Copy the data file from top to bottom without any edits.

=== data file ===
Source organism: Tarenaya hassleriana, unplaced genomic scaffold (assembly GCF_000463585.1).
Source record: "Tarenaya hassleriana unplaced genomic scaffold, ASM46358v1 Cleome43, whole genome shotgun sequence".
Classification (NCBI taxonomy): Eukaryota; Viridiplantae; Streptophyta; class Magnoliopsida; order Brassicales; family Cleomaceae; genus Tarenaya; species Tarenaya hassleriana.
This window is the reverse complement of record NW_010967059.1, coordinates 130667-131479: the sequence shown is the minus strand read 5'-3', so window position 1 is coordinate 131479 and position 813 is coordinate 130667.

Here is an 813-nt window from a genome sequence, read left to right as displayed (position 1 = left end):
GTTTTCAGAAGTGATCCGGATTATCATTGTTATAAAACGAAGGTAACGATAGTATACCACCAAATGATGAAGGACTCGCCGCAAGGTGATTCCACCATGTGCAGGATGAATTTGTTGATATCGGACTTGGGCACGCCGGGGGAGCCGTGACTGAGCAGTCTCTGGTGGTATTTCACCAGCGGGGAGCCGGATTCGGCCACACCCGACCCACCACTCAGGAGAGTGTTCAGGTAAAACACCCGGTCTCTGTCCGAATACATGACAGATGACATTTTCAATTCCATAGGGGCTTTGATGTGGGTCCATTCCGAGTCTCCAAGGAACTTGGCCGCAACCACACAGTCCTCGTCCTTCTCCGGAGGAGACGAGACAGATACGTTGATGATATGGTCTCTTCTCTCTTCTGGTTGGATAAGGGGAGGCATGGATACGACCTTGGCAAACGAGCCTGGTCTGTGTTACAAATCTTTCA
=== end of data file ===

Source organism: Tarenaya hassleriana, unplaced genomic scaffold (assembly GCF_000463585.1).
Source record: "Tarenaya hassleriana unplaced genomic scaffold, ASM46358v1 Cleome43, whole genome shotgun sequence".
Classification (NCBI taxonomy): Eukaryota; Viridiplantae; Streptophyta; class Magnoliopsida; order Brassicales; family Cleomaceae; genus Tarenaya; species Tarenaya hassleriana.
This window is the reverse complement of record NW_010967059.1, coordinates 130667-131479: the sequence shown is the minus strand read 5'-3', so window position 1 is coordinate 131479 and position 813 is coordinate 130667.

Here is an 813-nt window from a genome sequence, read left to right as displayed (position 1 = left end):
GTTTTCAGAAGTGATCCGGATTATCATTGTTATAAAACGAAGGTAACGATAGTATACCACCAAATGATGAAGGACTCGCCGCAAGGTGATTCCACCATGTGCAGGATGAATTTGTTGATATCGGACTTGGGCACGCCGGGGGAGCCGTGACTGAGCAGTCTCTGGTGGTATTTCACCAGCGGGGAGCCGGATTCGGCCACACCCGACCCACCACTCAGGAGAGTGTTCAGGTAAAACACCCGGTCTCTGTCCGAATACATGACAGATGACATTTTCAATTCCATAGGGGCTTTGATGTGGGTCCATTCCGAGTCTCCAAGGAACTTGGCCGCAACCACACAGTCCTCGTCCTTCTCCGGAGGAGACGAGACAGATACGTTGATGATATGGTCTCTTCTCTCTTCTGGTTGGATAAGGGGAGGCATGGATACGACCTTGGCAAACGAGCCTGGTCTGTGTTACAAATCTTTCA